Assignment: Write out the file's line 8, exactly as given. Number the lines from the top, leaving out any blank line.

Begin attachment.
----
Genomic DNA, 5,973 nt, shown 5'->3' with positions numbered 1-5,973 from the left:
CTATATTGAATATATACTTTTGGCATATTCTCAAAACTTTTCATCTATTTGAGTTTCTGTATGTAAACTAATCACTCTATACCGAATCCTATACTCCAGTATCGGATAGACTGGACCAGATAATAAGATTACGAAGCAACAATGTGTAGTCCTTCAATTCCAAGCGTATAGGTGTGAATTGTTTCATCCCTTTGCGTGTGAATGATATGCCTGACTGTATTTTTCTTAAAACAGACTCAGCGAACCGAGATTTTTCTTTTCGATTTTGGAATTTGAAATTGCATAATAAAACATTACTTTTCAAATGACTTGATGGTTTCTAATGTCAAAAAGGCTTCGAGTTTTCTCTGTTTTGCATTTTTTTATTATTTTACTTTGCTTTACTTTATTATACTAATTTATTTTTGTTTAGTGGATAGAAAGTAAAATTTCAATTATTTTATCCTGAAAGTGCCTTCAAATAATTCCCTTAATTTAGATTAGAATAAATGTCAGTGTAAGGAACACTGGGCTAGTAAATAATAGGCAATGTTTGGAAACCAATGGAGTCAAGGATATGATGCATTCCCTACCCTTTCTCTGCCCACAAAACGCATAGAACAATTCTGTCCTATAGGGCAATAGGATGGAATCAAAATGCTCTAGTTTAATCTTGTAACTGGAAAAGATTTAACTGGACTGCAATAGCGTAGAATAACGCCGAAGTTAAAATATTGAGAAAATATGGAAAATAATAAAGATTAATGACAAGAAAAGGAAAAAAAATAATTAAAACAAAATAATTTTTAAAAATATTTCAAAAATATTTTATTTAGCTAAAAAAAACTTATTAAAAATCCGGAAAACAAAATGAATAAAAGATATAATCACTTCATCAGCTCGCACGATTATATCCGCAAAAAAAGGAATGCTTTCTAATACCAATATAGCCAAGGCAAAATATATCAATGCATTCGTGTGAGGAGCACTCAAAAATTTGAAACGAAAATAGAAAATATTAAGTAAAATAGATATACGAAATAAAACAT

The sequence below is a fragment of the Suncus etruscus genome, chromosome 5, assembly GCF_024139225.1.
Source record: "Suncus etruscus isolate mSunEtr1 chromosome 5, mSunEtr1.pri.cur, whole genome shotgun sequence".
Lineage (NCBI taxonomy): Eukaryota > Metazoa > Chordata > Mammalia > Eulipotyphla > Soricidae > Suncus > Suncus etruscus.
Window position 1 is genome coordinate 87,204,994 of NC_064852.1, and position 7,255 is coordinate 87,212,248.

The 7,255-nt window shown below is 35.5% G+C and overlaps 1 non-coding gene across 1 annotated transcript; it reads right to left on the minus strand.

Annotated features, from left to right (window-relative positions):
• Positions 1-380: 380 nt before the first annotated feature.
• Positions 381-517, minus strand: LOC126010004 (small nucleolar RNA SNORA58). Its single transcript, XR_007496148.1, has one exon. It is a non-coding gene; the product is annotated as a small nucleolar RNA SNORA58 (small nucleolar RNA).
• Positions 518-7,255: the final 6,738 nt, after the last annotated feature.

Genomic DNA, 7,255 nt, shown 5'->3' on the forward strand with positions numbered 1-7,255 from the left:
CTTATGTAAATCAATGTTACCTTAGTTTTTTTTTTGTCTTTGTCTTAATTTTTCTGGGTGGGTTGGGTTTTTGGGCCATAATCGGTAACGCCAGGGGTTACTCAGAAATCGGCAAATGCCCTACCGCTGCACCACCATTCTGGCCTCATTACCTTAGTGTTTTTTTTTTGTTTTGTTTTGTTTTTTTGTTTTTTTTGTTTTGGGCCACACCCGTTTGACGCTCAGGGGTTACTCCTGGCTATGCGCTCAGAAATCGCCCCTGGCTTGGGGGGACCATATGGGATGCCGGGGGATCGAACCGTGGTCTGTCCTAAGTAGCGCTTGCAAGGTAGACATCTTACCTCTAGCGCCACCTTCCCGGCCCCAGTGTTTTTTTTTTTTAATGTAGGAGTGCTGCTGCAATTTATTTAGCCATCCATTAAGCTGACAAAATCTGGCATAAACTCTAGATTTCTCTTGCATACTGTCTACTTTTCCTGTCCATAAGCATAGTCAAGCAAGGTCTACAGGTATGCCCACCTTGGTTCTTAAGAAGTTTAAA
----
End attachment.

Annotated features, from left to right (window-relative positions):